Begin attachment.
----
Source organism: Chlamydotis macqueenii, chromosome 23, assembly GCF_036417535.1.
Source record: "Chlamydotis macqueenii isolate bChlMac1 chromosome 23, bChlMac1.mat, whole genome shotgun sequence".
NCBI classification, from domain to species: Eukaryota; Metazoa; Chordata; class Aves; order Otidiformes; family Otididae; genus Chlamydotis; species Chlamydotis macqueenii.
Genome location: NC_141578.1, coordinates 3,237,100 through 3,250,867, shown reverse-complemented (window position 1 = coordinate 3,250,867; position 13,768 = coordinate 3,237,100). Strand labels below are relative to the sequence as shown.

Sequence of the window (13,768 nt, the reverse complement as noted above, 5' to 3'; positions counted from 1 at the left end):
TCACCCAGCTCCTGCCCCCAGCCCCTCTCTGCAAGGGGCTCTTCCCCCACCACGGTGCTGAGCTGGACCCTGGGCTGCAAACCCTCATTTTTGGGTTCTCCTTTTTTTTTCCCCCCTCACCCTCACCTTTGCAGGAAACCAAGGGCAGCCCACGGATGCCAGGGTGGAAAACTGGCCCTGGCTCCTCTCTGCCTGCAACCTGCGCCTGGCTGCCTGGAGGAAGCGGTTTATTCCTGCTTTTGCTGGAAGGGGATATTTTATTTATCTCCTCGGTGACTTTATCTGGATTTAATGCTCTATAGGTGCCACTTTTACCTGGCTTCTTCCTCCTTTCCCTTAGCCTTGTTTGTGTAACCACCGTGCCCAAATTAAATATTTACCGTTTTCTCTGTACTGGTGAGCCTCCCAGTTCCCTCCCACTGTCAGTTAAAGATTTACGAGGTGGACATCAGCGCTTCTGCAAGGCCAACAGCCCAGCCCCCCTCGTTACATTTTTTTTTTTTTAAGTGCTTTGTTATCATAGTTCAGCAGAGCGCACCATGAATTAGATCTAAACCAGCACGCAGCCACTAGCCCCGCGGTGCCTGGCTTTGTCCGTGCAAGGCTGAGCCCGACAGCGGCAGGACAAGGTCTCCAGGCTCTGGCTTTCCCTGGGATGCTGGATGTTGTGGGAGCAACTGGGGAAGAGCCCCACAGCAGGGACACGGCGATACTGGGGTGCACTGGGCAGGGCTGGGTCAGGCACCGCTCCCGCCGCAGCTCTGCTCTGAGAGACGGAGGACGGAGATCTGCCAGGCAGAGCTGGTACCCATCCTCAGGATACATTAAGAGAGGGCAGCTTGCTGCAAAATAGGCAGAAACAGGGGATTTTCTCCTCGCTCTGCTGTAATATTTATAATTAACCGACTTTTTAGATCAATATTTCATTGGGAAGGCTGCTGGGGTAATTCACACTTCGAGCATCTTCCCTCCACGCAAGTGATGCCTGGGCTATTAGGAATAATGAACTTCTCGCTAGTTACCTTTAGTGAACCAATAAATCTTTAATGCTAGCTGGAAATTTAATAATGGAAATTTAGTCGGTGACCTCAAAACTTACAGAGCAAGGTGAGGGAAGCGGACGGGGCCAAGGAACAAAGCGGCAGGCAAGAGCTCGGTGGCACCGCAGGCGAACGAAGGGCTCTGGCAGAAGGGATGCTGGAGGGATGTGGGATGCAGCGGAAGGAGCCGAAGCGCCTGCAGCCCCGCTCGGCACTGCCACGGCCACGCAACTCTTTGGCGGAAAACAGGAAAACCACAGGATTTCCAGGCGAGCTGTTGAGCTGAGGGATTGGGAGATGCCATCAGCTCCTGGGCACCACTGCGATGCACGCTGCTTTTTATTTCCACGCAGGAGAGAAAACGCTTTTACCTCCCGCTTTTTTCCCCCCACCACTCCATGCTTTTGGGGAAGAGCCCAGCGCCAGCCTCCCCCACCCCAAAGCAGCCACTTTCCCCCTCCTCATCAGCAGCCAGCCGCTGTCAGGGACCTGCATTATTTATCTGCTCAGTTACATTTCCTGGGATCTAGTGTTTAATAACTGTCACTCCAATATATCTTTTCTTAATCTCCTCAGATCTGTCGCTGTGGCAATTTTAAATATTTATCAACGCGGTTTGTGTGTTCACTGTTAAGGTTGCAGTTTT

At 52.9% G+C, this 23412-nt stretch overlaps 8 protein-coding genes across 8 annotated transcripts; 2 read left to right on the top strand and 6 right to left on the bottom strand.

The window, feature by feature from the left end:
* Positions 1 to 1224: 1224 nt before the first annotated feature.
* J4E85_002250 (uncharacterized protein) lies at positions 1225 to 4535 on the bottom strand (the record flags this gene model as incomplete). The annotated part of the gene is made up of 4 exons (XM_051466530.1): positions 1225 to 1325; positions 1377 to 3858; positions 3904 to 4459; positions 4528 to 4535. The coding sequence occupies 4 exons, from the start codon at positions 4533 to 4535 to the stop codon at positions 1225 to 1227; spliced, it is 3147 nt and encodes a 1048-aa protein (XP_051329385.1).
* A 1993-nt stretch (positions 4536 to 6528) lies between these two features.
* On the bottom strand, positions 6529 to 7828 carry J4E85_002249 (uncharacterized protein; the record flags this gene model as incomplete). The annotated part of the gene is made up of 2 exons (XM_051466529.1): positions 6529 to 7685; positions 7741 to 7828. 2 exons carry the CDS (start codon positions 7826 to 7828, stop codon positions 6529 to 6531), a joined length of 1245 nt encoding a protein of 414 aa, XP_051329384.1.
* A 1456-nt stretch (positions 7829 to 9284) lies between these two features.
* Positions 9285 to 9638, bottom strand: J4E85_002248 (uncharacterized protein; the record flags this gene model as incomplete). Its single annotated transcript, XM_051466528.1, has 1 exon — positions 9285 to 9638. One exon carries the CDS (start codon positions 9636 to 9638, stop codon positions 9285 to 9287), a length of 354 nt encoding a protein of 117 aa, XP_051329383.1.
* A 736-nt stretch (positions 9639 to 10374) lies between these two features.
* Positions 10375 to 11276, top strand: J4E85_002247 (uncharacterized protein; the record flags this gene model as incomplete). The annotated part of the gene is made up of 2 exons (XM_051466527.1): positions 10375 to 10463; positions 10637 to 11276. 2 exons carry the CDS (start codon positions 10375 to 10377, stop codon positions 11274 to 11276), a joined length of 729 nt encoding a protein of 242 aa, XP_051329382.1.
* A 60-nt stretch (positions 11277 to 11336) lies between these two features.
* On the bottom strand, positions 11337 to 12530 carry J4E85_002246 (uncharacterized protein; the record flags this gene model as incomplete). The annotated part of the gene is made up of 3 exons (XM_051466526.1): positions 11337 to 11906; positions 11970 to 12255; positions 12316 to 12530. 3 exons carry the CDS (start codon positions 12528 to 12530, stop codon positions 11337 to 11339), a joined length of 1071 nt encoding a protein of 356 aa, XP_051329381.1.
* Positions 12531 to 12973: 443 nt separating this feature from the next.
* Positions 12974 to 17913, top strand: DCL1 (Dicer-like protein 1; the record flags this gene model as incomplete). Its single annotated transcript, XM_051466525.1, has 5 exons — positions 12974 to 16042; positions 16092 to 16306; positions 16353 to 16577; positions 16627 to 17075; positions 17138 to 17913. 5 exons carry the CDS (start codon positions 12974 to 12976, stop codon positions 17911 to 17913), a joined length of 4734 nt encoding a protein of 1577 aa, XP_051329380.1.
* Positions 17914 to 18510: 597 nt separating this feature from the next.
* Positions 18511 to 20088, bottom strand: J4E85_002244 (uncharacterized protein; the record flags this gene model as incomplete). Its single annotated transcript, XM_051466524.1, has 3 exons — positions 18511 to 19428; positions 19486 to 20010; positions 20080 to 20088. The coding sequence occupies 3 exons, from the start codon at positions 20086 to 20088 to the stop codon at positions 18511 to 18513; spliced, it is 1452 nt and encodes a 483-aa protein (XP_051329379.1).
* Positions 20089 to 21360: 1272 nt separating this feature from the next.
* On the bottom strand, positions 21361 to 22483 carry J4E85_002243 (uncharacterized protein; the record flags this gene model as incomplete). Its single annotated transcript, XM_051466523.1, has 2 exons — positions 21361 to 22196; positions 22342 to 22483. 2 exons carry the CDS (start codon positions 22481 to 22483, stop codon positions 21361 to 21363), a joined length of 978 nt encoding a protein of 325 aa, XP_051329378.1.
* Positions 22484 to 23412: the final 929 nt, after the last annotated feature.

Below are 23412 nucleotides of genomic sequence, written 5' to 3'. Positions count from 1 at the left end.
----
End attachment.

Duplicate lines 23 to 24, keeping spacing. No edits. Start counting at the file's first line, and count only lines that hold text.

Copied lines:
* Positions 20089 to 21360: 1272 nt separating this feature from the next.
* On the bottom strand, positions 21361 to 22483 carry J4E85_002243 (uncharacterized protein; the record flags this gene model as incomplete). Its single annotated transcript, XM_051466523.1, has 2 exons — positions 21361 to 22196; positions 22342 to 22483. 2 exons carry the CDS (start codon positions 22481 to 22483, stop codon positions 21361 to 21363), a joined length of 978 nt encoding a protein of 325 aa, XP_051329378.1.